Pottermore: Gryffindor

Gryffindor

As far as I am concerned, I am not a latecomer in Pottermore, I can recall that there is a certain website that I joined about Harry Potter which gives you by the way your unique username. Unfortunately, I couldn’t recall that website anymore, but I believe it’s Pottermore. And my intuition is right, I have to read the whole Wikipedia thing just to find out that I’m right 😀

Anyway, so I started re-joining this website again at first I was afraid that I might not get into Gryffindor, if you’re familiar with the scene where Harry saying “not Slytherin” during the sorting ceremony I was also like that.

After the sorting ceremony, I’ve got my first wand. It’s called a Silver Lime wand which is not included in HP movies only in Pottermore.

Silver Lime

Silver lime

This unusual and highly attractive wand wood was greatly in vogue in the nineteenth century. Demand outstripped supply, and unscrupulous wandmakers dyed substandard woods in an effort to fool purchasers into believing that they had purchased silver lime. The reasons for these wands’ desirability lay not only in their unusually handsome appearance, but also because they had a reputation for performing best for Seers and those skilled in Legilimency, mysterious arts both, which consequently gave the possessor of a silver lime wand considerable status. When demand was at its height, wandmaker Arturo Cephalopos claimed that the association between silver lime and clairvoyance was ‘a falsehood circulated by merchants like Gerbold Ollivander (my own grandfather), who have overstocked their workshops with silver lime and hope to shift their surplus’. But Cephalopos was a slipshod wandmaker and an ignoramus, and nobody, Seer or not, was surprised when he went out of business.

Phoenix

This is the rarest core type. Phoenix feathers are capable of the greatest range of magic, though they may take longer than either unicorn or dragon cores to reveal this. They show the most initiative, sometimes acting of their own accord, a quality that many witches and wizards dislike. Phoenix feather wands are always the pickiest when it comes to potential owners, for the creature from which they are taken is one of the most independent and detached in the world. These wands are the hardest to tame and to personalise, and their allegiance is usually hard won.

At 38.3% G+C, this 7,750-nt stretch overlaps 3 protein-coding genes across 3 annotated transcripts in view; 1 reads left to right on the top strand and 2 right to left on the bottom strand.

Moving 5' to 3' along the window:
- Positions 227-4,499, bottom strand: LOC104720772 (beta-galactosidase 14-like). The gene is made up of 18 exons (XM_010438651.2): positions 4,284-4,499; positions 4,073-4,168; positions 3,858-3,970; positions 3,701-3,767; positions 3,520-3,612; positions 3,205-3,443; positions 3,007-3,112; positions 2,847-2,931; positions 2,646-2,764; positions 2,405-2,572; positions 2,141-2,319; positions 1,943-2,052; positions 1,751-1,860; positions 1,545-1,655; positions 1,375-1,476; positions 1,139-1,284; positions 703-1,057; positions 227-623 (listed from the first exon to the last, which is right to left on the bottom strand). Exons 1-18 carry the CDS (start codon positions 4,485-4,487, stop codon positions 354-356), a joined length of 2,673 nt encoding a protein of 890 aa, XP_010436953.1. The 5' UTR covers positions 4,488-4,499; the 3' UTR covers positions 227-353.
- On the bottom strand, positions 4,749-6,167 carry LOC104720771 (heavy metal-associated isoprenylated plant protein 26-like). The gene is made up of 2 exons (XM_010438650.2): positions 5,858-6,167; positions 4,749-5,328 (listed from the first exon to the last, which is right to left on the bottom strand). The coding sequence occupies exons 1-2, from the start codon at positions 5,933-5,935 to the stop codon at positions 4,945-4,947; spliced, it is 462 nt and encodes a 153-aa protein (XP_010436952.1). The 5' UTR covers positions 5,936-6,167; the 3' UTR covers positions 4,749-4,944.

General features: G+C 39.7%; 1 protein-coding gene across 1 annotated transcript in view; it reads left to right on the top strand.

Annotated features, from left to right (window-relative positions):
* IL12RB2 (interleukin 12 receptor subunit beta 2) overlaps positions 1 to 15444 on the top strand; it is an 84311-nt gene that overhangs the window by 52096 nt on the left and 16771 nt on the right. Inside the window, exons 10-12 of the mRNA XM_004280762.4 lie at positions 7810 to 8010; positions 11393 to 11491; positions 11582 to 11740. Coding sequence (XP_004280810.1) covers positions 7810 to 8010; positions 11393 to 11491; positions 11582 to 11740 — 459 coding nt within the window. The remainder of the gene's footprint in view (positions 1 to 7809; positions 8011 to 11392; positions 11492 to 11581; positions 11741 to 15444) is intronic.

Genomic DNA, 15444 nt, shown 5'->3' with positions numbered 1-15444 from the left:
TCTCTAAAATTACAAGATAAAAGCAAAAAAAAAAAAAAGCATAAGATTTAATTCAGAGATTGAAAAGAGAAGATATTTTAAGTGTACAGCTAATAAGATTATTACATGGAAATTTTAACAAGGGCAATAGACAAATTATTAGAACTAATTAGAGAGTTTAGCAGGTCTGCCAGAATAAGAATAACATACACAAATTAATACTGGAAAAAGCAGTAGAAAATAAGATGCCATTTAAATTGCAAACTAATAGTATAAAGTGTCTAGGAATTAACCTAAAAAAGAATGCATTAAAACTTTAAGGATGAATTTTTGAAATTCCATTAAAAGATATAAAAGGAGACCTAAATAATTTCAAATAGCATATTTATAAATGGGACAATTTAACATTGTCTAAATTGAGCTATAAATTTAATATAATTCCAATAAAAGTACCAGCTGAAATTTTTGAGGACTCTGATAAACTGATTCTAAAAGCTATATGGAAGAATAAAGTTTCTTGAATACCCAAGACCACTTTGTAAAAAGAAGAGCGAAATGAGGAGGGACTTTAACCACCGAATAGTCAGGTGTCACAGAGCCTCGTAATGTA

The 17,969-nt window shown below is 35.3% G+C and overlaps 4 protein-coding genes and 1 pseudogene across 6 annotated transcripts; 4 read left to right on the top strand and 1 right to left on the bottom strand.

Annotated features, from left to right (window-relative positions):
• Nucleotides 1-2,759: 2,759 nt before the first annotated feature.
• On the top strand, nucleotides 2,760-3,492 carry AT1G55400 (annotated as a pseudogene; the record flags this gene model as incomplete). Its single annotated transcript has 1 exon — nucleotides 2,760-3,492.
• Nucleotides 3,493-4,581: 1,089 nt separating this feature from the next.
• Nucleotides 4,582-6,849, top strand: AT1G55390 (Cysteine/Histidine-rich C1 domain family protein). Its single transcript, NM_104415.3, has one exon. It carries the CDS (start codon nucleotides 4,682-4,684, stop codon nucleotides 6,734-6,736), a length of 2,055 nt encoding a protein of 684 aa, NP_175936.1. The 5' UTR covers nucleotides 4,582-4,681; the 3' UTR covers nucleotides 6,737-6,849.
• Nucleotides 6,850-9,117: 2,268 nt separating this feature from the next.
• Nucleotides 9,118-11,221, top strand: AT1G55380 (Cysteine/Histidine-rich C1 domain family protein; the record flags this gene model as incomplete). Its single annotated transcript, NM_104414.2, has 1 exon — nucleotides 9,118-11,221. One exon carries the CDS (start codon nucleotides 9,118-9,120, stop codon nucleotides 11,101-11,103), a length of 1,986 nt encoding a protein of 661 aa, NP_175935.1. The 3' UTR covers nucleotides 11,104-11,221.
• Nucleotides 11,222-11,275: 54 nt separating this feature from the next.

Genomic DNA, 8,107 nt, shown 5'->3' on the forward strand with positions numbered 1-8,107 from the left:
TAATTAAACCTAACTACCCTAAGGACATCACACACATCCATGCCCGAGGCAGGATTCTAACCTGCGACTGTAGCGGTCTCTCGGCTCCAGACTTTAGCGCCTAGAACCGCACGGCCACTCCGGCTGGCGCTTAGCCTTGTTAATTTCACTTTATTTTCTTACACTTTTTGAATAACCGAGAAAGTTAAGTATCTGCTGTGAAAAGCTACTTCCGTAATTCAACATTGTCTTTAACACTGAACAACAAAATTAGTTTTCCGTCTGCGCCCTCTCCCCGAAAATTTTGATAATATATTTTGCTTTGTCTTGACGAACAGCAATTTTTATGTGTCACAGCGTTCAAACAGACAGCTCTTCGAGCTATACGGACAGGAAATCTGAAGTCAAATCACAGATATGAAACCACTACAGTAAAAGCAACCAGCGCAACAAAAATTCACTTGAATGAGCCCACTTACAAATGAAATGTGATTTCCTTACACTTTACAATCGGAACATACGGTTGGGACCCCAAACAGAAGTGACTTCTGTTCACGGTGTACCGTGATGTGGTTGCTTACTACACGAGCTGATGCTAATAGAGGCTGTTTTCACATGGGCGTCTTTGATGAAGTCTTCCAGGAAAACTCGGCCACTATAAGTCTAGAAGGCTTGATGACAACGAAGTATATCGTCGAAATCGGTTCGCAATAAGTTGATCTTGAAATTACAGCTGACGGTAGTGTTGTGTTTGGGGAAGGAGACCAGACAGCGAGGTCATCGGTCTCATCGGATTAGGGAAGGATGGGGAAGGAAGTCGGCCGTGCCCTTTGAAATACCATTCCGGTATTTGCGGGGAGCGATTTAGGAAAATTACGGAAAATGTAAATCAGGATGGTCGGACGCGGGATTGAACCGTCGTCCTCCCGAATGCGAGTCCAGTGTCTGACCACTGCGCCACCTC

12 ¼” in length

The following notes on wand length are taken from notes on the subject by Mr Garrick Ollivander, wandmaker:

Most wands will be in the range of between nine and fourteen inches. While I have sold extremely short wands (eight inches and under) and very long wands (over fifteen inches), these are exceptionally rare. In the latter case, a physical peculiarity demanded the excessive wand length. However, abnormally short wands usually select those in whose character something is lacking, rather than because they are physically undersized (many small witches and wizards are chosen by longer wands).

Slightly Yielding flexibility

The following notes on wand flexibility are taken from notes on the subject by Mr Garrick Ollivander, wandmaker:

Wand flexibility or rigidity denotes the degree of adaptability and willingness to change possessed by the wand-and-owner pair – although, again, this factor ought not to be considered separately from the wand wood, core and length, nor of the owner’s life experience and style of magic, all of which will combine to make the wand in question unique.

There you go my HP journey starts now!

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